Hugo is one of the four brothers that founded the priory of Oignies. One of those brothers was called Gilles de Walcourt, who is not only also called Egidius in places, but seems to have some ties to my original Egidius research too. There are also a number of other odd coincidental links, so more work to be done.

Chalice that supposedly belonged to Gilles de Walcourt (Image: Wikipedia)

Art: The lamb and the ladies

Part III of the Gent trip – Other parts: see earlier posts

As a last minute addition to the program, we visited the Ladies of the Baroque exhibition, as it was the final day of this temporary exhibition. We had only about an hour before the departure of our ride to its next destination so I was told there would be no time for the regular collection and the restoration of the van Eyck altarpiece. (major disappointment – It is not ‘See Naples and die’ it is ‘See the Lamb or die’).

According to the museum’s website it is not allowed to take pictures of temporary exhibitions so I didn’t take any. The paintings on display were by Italian female baroque painters (but there were a couple by men too), including the famous Artemisia Gentileschi, but also Sofonisba Anguissola (1532-1625), Fede Galizia (1578-1630), Giovanna Garzoni (1600-1670), as well as Orsola Maddalena Caccia (1596-1676), Lavinia Fontana (1552-1614), Virginia da Vezzo (1601-1638) and Elisabetta Sirani (1638-1665). It was very crowded and the rooms were very small unfortunately. The selection was relatively small and the paintings were very baroque and carrivagesque, with lots of blood decipitated Holoferneses. I suppose that says a lot about the men in those days, lol. Unfortunately most of the paintings were also – ahm, I’m very sorry, ladies – rather mediocre, apart from Artemisia’s whose paintings stood out amongst the rest. I went to see Michaela Wautier’s baroque paintings at the MAS earlier this year, and admittedly these are from a somewhat later period, but they were so much better overall.

The visit of the ladies took less than expected which left half an hour for the rest of the museum which is a bit of a maze. I decided to concentrate on the Primitives and try to find van Eyck. I got lost at first among some rather strange neoclassicist paintings and bumped into a couple small but very beautiful paintings from a much earlier date. Note that the pictures are not very good as I quickly took them with my phone so I could look them up on the internet.

Portrait of a lady by Pieter Pourbus (1523-1584), small painting, much better in real also

Small portraits of Lieven Van Pottelsberghe and Livina Van Steelant by Gerard Horenbout, a miniature painter (1465-1541). In real the colours and the faces are amazing.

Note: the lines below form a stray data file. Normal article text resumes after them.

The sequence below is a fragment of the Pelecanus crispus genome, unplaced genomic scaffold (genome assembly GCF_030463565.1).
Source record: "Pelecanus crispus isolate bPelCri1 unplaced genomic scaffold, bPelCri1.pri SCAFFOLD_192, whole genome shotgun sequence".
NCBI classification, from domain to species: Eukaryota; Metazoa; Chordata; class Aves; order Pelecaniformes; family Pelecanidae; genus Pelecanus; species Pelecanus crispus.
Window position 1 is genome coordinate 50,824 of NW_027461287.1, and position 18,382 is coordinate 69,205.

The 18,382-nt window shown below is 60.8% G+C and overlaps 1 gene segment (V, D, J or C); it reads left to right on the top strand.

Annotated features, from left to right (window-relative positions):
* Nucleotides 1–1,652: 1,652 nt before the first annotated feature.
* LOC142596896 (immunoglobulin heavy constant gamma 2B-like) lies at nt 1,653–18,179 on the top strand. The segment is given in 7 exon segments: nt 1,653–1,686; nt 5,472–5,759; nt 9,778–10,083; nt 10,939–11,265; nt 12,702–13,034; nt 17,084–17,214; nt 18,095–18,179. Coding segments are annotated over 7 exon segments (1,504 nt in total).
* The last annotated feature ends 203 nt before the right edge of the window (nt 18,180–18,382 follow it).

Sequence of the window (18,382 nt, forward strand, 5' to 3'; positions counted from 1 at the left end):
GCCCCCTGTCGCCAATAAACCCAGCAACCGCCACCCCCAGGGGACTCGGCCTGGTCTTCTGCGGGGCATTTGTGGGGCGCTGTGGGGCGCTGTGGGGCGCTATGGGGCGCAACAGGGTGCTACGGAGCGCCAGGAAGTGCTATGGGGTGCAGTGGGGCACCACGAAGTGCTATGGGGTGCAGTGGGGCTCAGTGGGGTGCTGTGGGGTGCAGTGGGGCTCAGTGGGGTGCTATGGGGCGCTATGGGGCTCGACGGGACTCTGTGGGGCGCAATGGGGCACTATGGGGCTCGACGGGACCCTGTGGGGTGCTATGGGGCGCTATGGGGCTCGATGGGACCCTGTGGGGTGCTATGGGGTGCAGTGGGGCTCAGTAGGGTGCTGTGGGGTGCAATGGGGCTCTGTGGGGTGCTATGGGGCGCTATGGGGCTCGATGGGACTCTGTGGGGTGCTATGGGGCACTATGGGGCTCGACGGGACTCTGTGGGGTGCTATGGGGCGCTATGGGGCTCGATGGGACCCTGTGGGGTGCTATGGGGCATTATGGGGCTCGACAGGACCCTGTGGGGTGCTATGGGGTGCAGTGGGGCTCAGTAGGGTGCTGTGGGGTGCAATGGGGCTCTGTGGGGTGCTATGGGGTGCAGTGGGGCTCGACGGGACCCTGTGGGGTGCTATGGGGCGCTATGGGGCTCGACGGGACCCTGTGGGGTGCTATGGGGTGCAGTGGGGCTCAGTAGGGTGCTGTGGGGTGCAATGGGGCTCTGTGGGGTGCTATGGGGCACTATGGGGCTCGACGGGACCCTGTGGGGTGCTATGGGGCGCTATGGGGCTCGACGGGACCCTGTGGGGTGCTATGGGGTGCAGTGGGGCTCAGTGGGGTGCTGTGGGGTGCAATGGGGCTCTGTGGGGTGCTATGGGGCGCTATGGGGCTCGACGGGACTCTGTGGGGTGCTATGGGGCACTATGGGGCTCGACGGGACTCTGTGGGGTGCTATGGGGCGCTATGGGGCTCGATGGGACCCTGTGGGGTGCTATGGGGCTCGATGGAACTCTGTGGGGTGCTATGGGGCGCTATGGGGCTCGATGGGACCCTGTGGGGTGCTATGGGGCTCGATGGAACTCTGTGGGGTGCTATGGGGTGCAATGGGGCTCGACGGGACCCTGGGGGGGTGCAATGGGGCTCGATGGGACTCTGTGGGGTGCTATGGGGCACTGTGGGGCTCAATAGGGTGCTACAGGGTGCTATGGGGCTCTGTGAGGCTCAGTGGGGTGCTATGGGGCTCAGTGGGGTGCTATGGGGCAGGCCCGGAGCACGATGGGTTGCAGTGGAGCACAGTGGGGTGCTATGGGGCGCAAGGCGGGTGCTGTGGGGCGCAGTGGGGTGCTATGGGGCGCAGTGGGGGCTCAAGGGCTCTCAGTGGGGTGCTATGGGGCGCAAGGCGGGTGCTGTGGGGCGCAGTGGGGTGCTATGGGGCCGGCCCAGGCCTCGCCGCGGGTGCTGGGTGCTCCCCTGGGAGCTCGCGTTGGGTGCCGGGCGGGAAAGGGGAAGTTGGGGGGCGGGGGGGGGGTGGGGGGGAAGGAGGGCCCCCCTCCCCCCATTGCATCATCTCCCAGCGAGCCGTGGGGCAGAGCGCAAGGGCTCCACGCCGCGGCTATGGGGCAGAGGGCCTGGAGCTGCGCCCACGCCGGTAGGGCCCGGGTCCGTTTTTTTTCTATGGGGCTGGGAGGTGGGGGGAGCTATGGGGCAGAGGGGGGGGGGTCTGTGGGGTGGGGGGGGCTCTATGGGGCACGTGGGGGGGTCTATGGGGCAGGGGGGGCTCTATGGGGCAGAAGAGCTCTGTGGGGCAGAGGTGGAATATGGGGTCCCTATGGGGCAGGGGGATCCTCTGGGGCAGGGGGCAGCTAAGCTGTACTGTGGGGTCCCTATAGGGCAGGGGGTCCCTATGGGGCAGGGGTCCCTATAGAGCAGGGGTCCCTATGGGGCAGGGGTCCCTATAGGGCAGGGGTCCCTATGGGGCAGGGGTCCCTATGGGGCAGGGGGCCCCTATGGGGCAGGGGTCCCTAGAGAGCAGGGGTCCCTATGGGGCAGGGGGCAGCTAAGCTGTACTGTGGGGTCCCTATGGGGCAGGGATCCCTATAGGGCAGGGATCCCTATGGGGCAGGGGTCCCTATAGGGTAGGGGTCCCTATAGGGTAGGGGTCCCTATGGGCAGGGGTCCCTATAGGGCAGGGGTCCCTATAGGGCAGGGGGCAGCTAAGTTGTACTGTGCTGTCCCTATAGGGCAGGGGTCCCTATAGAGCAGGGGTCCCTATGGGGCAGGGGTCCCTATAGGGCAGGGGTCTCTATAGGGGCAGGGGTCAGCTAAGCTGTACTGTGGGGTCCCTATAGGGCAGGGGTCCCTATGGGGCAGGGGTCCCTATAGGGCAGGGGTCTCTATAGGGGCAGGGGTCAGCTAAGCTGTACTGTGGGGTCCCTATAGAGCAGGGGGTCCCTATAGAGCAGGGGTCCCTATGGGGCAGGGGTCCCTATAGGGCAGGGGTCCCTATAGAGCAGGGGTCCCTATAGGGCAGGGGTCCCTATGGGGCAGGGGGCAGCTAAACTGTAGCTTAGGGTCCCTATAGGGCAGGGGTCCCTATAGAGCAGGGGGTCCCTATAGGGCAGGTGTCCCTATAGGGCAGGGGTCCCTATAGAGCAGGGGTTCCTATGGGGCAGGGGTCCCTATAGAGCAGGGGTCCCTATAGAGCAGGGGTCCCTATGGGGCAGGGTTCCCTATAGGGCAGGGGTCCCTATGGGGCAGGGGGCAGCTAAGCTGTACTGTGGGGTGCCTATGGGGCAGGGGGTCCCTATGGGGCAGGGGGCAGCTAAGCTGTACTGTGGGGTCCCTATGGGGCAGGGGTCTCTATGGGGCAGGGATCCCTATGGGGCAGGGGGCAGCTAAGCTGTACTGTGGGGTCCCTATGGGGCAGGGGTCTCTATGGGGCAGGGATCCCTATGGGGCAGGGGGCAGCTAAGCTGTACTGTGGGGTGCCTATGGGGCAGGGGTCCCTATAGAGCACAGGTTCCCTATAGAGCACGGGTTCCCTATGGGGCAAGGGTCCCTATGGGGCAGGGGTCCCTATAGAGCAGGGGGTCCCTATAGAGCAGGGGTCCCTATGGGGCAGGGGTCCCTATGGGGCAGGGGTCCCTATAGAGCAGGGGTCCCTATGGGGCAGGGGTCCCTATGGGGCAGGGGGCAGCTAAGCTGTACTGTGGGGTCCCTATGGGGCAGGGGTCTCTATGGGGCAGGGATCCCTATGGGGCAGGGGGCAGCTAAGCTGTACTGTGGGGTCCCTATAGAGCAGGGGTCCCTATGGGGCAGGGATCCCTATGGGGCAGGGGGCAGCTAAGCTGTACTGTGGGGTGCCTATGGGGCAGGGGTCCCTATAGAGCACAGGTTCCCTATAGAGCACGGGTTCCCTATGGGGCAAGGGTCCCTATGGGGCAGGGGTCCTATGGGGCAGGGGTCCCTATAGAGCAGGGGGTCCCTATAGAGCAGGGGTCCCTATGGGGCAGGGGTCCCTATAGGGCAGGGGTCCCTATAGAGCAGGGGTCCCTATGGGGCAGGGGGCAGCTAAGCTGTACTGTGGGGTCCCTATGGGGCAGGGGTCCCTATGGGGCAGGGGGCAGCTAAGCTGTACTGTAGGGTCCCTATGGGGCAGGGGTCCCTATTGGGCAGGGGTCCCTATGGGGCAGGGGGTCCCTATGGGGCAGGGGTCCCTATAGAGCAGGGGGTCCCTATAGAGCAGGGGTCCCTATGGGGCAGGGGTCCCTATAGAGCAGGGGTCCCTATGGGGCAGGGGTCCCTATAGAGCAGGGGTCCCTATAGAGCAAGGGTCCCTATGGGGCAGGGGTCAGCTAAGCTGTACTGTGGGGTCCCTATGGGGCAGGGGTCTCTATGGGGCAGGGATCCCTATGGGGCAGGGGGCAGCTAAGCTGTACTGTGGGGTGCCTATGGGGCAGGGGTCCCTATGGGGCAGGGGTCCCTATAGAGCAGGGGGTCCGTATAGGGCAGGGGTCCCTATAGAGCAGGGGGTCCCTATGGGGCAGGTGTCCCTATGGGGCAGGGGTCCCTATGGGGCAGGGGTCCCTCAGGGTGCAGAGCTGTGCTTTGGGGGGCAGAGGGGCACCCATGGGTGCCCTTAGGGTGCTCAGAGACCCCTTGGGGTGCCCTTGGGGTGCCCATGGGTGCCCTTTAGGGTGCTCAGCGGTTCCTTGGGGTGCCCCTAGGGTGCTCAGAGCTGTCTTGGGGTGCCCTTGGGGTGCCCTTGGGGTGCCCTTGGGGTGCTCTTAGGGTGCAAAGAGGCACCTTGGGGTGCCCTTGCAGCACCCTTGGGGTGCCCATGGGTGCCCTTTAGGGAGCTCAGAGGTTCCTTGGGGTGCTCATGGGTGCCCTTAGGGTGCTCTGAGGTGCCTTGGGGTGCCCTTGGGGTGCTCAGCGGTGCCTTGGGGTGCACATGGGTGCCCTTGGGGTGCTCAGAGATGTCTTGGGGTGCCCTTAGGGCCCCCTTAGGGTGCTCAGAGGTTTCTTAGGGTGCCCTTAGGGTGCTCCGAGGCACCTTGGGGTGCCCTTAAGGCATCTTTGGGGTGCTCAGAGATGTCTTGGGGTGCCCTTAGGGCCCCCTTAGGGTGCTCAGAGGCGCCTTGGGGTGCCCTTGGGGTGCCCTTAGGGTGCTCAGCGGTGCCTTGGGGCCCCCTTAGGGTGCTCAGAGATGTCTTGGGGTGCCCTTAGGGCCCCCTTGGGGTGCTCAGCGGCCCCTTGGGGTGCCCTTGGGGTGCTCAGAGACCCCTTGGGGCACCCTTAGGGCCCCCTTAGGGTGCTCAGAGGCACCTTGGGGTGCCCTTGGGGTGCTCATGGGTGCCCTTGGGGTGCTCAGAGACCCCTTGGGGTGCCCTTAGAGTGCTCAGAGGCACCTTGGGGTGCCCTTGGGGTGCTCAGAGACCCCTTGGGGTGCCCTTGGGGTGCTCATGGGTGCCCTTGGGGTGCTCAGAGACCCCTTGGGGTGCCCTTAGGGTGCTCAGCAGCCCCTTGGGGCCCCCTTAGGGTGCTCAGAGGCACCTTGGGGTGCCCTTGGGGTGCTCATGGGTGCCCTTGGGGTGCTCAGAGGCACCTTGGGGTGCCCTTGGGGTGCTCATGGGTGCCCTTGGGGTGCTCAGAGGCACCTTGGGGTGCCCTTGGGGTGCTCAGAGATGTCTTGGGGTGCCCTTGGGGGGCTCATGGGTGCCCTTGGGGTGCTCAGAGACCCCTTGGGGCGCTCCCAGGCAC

The medieval paintings ended up being in the rooms immediately on the right of the main hall so I found my way back there and encountered the – almost legendary – panels of the mystic lamb. On Sunday the panels undergoing restoration are displayed behind a window in a small dark corridor, so actually better than when they are working on them, I suppose. No pictures allowed so I’ll borrow a stock version of the middle panel from Wikipedia just for illustration purposes. The panels on display were the bottom parts, ie, the copy of the Judges, the knights, the lamb and the hermits and the other one on the right.

Bizarre to stand so close to the same painting that old Philip once stood before almost 600 years ago (I suppose he did in any case, the reports of the inauguration in 1432 are contradictory, not sure about the B, he was aahhmmm, fickle and not good friends with the Gent people, also he wasn’t born yet) .

In the adjoining rooms there are some other paintings from Burgundian times. There was not much time so I just picked a few to have a good look at. There is a Madonna by Rogier van der Weyden but I took no picture of it. Same for the copy of a Lamentation by Hugo van der Goes. Here is the image from Wikipedia.

The above is a very dramatic Man of Sorrows by an anonymous painter. The angels are a bit funny, not the intention of the artist, I guess.

There was also a small and long painting called Titus’ conquest of Jerusalem, attributed to the Viennese Master of Mary of Burgundy. Upon checking this is a miniature painter who supposedly also provided artwork for Charles the Bold’s prayer book from which I copied a miniature.

Left side of the painting, image from Wikipedia
Part of the right side, own picture.

And the last painting in the series was interesting for another reason. It is a painting, not in a very good condition, consisting of two small panels, called The Holy Trinity and Saints, dating from 1480-1490, and painted by an anonymous painter. Here they are, you’ll probably see why it struck me.

Everybody is looking away or down, except one guy on the right who seems to look straight at the spectator or at something else outside the small world of this painting, as if he’s looking through a window. It is somewhat eerie. I don’t know if it means something. Maybe it was an heretic, or maybe it is that one person that always spoils the group picture.

That’s all for now, folks.